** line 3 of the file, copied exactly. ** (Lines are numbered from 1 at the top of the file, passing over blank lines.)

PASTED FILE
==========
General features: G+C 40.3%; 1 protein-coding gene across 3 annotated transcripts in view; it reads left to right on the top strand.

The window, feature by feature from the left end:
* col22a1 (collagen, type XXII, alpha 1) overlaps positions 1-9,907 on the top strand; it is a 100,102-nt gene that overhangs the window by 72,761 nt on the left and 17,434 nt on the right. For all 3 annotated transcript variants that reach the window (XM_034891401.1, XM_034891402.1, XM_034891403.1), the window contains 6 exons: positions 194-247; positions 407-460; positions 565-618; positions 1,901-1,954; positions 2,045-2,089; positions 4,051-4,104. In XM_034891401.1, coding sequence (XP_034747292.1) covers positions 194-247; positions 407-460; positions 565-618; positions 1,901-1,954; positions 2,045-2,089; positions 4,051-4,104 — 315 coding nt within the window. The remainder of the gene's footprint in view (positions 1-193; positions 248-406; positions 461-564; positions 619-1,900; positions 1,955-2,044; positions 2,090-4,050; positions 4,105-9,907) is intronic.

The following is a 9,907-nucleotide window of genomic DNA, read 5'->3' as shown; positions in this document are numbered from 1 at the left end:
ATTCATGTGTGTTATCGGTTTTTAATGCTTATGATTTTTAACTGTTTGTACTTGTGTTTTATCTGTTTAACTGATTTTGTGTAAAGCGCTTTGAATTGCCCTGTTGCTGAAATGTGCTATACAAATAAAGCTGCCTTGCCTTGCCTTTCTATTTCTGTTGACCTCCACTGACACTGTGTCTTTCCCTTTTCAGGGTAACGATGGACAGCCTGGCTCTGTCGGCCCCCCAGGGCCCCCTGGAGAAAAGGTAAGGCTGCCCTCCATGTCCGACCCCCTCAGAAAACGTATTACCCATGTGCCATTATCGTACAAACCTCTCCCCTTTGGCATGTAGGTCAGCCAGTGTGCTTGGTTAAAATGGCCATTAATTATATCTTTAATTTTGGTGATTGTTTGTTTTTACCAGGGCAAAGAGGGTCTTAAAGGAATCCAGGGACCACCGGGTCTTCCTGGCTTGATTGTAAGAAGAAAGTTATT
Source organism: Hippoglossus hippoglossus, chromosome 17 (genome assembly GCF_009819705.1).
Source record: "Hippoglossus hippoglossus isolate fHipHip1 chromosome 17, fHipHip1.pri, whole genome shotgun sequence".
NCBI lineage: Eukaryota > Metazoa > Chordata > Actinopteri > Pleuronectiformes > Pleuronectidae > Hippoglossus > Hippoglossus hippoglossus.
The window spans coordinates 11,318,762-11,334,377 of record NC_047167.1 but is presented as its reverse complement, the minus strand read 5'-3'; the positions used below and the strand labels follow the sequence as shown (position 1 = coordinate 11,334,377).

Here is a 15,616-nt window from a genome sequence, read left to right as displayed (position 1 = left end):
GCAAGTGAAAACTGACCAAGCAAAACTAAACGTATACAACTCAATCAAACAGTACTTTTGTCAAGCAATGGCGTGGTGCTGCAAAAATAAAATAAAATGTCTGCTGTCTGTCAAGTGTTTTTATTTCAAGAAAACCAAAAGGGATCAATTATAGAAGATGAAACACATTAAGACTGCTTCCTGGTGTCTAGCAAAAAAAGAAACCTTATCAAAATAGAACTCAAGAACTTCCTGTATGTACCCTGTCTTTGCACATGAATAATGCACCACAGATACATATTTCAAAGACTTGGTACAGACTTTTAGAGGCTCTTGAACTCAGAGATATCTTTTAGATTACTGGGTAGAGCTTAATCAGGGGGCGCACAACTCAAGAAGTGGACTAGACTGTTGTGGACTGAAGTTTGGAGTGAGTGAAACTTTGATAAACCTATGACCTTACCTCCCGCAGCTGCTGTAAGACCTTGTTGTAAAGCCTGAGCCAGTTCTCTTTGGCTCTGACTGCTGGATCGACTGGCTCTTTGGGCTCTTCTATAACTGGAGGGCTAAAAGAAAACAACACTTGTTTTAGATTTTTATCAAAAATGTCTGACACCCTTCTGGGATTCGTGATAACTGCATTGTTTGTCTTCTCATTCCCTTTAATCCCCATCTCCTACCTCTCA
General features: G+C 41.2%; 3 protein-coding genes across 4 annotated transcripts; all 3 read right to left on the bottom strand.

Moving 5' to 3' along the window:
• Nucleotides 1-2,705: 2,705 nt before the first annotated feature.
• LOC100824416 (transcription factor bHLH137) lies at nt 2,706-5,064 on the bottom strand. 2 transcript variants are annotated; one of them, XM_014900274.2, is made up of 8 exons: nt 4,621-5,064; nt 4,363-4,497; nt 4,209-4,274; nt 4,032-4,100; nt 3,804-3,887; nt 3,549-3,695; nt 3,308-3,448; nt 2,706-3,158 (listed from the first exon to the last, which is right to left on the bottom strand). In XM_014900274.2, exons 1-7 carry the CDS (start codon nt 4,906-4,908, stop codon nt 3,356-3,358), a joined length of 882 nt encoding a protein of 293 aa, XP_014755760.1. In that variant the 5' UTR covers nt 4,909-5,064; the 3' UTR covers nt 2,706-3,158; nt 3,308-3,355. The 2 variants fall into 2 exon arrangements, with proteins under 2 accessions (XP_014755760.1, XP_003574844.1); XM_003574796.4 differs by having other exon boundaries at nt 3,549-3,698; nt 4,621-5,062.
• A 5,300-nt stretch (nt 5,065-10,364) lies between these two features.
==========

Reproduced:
* col22a1 (collagen, type XXII, alpha 1) overlaps positions 1-9,907 on the top strand; it is a 100,102-nt gene that overhangs the window by 72,761 nt on the left and 17,434 nt on the right. For all 3 annotated transcript variants that reach the window (XM_034891401.1, XM_034891402.1, XM_034891403.1), the window contains 6 exons: positions 194-247; positions 407-460; positions 565-618; positions 1,901-1,954; positions 2,045-2,089; positions 4,051-4,104. In XM_034891401.1, coding sequence (XP_034747292.1) covers positions 194-247; positions 407-460; positions 565-618; positions 1,901-1,954; positions 2,045-2,089; positions 4,051-4,104 — 315 coding nt within the window. The remainder of the gene's footprint in view (positions 1-193; positions 248-406; positions 461-564; positions 619-1,900; positions 1,955-2,044; positions 2,090-4,050; positions 4,105-9,907) is intronic.